In our regular Clubhouse session on leadership communication we had an interesting discussion about price. One of the participants reported that they managed to get a deal despite having the most expensive offer (by far) among 12 competitors.
Upon further dissecting the pitch it turned out that they got the deal not despite being the most expensive competitor but because of it.
The customer’s management told themselves the story that they only deserve the best. The high price communicated exactly that.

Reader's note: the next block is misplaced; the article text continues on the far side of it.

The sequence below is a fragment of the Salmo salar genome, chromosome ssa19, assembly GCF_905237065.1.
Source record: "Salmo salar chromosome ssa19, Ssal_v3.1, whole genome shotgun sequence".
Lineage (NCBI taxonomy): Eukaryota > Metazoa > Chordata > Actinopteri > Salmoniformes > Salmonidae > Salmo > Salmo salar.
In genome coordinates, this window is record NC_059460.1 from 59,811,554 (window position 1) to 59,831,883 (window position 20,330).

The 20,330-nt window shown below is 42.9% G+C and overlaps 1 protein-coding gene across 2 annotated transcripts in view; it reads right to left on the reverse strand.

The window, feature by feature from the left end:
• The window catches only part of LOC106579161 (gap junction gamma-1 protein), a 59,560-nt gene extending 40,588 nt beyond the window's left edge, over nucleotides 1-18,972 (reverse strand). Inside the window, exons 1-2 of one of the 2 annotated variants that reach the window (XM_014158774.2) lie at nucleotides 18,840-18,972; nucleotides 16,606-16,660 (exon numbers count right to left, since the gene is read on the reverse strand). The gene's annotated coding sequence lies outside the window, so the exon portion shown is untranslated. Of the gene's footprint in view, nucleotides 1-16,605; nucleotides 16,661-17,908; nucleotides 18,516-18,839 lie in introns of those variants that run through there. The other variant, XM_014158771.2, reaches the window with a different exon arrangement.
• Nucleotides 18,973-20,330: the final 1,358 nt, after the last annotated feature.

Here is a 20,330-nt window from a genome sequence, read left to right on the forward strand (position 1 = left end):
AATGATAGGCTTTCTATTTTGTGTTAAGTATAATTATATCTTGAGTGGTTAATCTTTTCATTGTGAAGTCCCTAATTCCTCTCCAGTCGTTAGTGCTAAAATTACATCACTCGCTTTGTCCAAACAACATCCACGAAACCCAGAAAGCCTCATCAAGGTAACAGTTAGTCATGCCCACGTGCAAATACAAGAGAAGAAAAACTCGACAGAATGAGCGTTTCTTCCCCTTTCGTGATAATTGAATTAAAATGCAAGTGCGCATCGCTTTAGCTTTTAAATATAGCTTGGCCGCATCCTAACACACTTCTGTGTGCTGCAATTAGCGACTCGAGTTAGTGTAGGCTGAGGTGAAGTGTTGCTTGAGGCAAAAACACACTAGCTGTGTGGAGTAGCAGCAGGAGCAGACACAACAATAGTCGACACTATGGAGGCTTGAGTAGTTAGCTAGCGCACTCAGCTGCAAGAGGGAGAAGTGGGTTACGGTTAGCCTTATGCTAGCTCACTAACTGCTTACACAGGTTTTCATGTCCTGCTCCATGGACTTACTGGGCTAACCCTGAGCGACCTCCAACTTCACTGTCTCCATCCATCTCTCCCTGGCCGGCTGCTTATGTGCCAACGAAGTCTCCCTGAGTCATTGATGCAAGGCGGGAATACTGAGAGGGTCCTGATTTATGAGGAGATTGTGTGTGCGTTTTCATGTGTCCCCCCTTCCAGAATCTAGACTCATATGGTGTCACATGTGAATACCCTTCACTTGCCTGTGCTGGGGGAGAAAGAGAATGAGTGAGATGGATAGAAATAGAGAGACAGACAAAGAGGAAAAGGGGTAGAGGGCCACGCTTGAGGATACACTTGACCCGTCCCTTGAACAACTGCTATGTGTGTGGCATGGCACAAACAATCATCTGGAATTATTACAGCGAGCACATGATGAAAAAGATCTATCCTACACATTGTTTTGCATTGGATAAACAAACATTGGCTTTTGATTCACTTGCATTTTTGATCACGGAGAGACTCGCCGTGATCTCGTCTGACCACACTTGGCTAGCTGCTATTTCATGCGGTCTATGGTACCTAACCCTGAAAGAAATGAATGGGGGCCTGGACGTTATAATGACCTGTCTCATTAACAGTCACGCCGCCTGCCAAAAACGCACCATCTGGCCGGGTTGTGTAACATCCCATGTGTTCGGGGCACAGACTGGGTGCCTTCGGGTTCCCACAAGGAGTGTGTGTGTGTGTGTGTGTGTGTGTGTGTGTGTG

So, when it came to pitching the concepts, the decision was basically already made at the moment the customer heard the price. Everything that came after that was just there to justify why this was indeed the premium offer that they deserved.
This is an important lesson about pricing. Often, the price is seen as the result of adding up the effort of everything that went into building the offer. Yet, price is essentially a story. And so a different perspective on price is that it can also be the starting point of the story. The task of building a product is then to build a product that deserves to be sold at that price point. How does our offer need to look like so that – despite the premium price tag – it still feels like a bargain?